Serving the Superyachts


Rozelle Bay's long-awaited new boatyard is on its way, reports Bob Ross

A NEW maintenance, refit and repair yard for pleasure craft up to superyacht size and even larger commercial vessels at Rozelle Bay on Sydney Harbour should be operating by April next year.

The NSW government's Planning Minister Frank Sartor just before Christmas approved the development application for the new $20 million facility, the biggest of its kind on the harbour since the establishment of Noakes Boat and Shipyard at Berry's Bay in 1994.

Sydney City Marine, owned by Sydney ocean-racing identities Tony Ellis and Brian James, is redeveloping a derelict site under the western approach to the Anzac Bridge, quite close to the Sydney CBD. The site has easy access, by road and water.

It aims to be a “one-stop shop” providing all the resources needed to slip, launch, repair, maintain and paint anything from small keelboats upwards.

It will have an in-water repair berth for vessels up to 50m in length and two shorter work berths flanked by floating walkways.

Boats will be lifted out on to the hard stand by either a 600 tonne ship lift, 100 tonne travel lift or a 47-tonne submersible, remote-controlled trailer via a launching ramp.

The 600-tonne ship-lift platform is powerful enough and at 40m long and 14m wide big enough to take harbour charter boats and Defence Marine Services vessels.

Bearing the appropriate cradle, it will sink to lift a boat out. Then, a self-powered 400-tonne remote-controlled transporter from Roodberg in the Netherlands, will lift the boat on its cradle and move it around the site's 15,900sq m of hardstand.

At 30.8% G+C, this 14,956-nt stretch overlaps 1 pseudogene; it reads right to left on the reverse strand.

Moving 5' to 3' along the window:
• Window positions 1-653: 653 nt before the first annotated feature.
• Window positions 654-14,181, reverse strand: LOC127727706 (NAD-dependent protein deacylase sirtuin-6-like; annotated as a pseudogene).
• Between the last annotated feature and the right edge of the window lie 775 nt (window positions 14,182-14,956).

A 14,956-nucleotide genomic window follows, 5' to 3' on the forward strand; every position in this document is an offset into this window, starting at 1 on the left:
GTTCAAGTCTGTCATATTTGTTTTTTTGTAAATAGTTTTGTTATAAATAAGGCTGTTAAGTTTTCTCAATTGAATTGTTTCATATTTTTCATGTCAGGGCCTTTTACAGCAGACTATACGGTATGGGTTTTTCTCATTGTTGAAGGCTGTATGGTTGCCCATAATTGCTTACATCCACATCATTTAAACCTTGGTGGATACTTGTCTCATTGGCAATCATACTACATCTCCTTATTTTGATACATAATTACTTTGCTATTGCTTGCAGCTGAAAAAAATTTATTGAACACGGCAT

“It's just a great big multi-wheeled thing that can pirouette and go sideways to the touch of a remote control,” says Ellis. “We chose this because it's such a tight site for handling boats and to optimise the amount of space we have, we couldn't use the travel lift for transporting the boats around. And having railway tracks through the yard was prohibitive on that site.

“We will have one that goes in the water and “This equipment from Roodberg is now being used by the biggest European yards.”

A 100 tonne straddle lift, also remote-controlled, will lift out and transport deep-keeled yachts, like the maxis, which need to be suspended six metres in the air. But for all the other yachts, Sydney City Marine has ordered purpose-built adjustable cradles from Roodberg for use on the transporters.

Diesel re-fuelling, pump-out facility for diesel, sewage and bilge water will be available on the waterfront.

Under cover

The site will have 2560sq m of under cover work area. The biggest work shed, 40m x 40m, tucked under the Anzac Bridge, will be steel-framed with clear polycarbonate panelling.